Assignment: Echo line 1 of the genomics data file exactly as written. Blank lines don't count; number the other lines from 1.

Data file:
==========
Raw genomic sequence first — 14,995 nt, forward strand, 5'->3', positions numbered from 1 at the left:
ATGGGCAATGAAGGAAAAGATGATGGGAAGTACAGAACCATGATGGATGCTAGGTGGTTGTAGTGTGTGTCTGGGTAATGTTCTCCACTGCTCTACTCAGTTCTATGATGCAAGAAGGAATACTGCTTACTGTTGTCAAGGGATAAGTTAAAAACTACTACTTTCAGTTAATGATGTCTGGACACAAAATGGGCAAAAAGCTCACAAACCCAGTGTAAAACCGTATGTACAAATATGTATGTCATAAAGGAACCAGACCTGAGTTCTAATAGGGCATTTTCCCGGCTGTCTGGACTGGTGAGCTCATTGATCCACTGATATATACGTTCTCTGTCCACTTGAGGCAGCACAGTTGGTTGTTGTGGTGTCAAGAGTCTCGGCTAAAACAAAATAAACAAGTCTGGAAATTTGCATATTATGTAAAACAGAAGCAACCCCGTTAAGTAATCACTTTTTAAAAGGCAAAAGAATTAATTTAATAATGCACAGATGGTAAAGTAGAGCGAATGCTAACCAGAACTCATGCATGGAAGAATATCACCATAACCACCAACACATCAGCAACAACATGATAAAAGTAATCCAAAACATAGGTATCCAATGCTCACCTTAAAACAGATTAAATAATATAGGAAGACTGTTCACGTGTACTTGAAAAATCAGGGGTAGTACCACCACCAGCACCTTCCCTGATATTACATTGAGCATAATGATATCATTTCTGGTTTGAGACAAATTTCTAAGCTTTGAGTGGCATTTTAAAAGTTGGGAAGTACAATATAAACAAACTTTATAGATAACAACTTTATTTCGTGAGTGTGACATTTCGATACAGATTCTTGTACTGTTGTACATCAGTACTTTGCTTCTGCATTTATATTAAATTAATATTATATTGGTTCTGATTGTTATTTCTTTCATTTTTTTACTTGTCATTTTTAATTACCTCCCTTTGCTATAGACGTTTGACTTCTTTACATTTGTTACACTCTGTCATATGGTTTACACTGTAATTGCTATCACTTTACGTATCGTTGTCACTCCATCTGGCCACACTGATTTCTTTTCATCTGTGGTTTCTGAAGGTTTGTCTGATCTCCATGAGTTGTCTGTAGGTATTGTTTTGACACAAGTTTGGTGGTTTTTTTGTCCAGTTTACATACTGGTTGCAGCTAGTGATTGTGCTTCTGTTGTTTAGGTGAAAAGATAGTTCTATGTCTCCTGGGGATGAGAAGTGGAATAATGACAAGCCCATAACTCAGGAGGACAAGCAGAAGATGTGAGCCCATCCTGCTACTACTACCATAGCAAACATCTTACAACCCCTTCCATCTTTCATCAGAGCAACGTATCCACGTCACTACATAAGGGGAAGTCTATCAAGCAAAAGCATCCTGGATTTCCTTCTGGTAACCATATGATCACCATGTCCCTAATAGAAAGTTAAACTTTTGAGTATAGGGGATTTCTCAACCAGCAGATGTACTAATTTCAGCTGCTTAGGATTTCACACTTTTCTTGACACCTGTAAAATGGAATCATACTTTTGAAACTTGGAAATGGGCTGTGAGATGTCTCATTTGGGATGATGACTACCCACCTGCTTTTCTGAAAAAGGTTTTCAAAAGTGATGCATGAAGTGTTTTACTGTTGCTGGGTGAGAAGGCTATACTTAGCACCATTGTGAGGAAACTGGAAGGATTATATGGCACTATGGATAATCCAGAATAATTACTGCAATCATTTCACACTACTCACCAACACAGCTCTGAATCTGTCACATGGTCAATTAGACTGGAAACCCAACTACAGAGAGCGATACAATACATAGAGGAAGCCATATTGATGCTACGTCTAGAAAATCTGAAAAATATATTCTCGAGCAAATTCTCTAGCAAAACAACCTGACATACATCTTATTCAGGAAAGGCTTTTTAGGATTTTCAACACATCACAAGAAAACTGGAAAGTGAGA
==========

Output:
Raw genomic sequence first — 14,995 nt, forward strand, 5'->3', positions numbered from 1 at the left: